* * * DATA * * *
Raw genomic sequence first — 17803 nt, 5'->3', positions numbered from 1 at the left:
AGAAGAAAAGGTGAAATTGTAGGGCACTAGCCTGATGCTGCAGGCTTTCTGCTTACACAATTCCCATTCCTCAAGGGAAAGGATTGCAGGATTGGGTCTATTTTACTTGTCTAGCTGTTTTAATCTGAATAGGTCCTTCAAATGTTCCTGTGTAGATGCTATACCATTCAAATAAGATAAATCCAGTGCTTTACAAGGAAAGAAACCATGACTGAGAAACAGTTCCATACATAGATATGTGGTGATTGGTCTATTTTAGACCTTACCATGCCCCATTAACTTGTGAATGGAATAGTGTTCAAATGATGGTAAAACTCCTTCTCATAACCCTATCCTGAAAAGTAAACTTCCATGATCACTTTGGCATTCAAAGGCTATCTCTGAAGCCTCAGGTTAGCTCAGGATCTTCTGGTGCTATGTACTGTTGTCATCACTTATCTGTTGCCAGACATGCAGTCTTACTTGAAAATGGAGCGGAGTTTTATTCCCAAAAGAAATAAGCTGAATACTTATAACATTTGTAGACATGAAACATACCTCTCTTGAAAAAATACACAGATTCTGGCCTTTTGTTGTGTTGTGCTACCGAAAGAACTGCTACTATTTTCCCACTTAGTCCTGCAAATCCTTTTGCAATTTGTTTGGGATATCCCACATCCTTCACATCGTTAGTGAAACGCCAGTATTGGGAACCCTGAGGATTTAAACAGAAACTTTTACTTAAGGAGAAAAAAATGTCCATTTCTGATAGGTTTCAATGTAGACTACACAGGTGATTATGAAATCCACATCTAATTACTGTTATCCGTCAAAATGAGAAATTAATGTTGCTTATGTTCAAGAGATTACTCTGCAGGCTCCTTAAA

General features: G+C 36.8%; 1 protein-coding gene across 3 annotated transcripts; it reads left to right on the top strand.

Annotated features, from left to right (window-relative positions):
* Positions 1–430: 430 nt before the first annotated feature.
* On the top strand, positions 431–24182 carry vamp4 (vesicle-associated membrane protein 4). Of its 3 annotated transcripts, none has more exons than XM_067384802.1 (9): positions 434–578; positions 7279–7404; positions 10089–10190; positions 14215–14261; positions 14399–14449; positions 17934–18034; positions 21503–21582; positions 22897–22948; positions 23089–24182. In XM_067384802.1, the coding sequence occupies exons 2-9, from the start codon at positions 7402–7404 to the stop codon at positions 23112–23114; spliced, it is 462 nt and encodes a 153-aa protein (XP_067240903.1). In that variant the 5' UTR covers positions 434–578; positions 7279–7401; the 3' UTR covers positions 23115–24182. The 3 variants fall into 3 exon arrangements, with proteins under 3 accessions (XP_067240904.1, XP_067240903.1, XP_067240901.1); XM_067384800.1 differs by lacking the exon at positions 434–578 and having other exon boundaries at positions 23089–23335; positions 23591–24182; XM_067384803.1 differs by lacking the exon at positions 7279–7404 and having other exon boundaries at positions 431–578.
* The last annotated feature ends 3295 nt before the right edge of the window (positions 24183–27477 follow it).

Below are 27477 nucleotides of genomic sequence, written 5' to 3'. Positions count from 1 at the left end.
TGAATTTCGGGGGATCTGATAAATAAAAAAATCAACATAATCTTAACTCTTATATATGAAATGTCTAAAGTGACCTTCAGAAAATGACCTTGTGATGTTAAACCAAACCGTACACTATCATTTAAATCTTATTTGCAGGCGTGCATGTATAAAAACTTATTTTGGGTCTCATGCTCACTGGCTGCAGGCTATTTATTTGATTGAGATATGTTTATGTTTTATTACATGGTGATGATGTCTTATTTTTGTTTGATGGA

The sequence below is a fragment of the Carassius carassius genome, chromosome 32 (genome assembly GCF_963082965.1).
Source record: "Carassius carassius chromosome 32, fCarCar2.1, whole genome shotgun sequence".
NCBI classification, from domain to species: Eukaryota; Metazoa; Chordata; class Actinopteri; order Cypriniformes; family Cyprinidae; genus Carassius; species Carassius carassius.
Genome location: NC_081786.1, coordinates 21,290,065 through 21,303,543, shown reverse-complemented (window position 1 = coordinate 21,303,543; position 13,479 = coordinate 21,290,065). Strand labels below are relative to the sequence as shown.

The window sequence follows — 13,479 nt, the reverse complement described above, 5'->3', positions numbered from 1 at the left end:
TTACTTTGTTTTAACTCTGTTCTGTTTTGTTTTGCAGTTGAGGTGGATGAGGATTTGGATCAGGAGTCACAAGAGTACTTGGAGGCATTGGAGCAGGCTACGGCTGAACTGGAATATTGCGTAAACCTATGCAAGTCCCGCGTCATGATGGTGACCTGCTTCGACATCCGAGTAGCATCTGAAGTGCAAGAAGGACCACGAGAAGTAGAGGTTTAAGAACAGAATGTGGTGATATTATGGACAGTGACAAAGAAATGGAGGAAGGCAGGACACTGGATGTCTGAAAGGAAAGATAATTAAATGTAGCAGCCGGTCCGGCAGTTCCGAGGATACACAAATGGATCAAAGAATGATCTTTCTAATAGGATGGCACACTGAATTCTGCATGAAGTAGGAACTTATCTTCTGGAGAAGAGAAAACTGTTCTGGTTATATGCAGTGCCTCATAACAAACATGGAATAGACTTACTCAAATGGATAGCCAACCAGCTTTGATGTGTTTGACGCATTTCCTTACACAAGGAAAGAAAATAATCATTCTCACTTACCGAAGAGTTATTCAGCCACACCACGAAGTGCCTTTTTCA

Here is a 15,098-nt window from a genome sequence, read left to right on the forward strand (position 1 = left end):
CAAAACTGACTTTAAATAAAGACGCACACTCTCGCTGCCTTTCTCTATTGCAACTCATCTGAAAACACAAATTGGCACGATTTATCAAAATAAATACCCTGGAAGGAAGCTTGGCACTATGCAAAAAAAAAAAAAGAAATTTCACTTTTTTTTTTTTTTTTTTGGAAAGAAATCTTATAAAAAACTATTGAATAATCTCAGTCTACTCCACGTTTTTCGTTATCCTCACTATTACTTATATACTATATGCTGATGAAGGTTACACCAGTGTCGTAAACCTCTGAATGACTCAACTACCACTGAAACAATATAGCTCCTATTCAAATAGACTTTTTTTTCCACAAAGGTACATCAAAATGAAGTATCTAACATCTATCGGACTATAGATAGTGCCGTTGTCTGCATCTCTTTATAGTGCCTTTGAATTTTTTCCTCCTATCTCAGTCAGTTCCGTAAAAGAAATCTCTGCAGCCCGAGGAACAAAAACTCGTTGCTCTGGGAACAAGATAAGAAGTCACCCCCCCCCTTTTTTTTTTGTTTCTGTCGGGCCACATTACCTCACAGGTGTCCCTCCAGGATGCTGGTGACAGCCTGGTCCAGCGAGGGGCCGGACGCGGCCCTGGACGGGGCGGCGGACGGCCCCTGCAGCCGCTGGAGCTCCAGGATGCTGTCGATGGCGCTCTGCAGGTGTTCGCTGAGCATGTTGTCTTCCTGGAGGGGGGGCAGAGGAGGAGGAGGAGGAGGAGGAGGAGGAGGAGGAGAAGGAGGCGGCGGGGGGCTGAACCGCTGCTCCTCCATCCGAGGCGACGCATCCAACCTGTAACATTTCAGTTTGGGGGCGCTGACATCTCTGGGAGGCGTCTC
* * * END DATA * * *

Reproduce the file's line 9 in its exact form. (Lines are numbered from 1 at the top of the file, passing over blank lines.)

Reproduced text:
TGAATTTCGGGGGATCTGATAAATAAAAAAATCAACATAATCTTAACTCTTATATATGAAATGTCTAAAGTGACCTTCAGAAAATGACCTTGTGATGTTAAACCAAACCGTACACTATCATTTAAATCTTATTTGCAGGCGTGCATGTATAAAAACTTATTTTGGGTCTCATGCTCACTGGCTGCAGGCTATTTATTTGATTGAGATATGTTTATGTTTTATTACATGGTGATGATGTCTTATTTTTGTTTGATGGA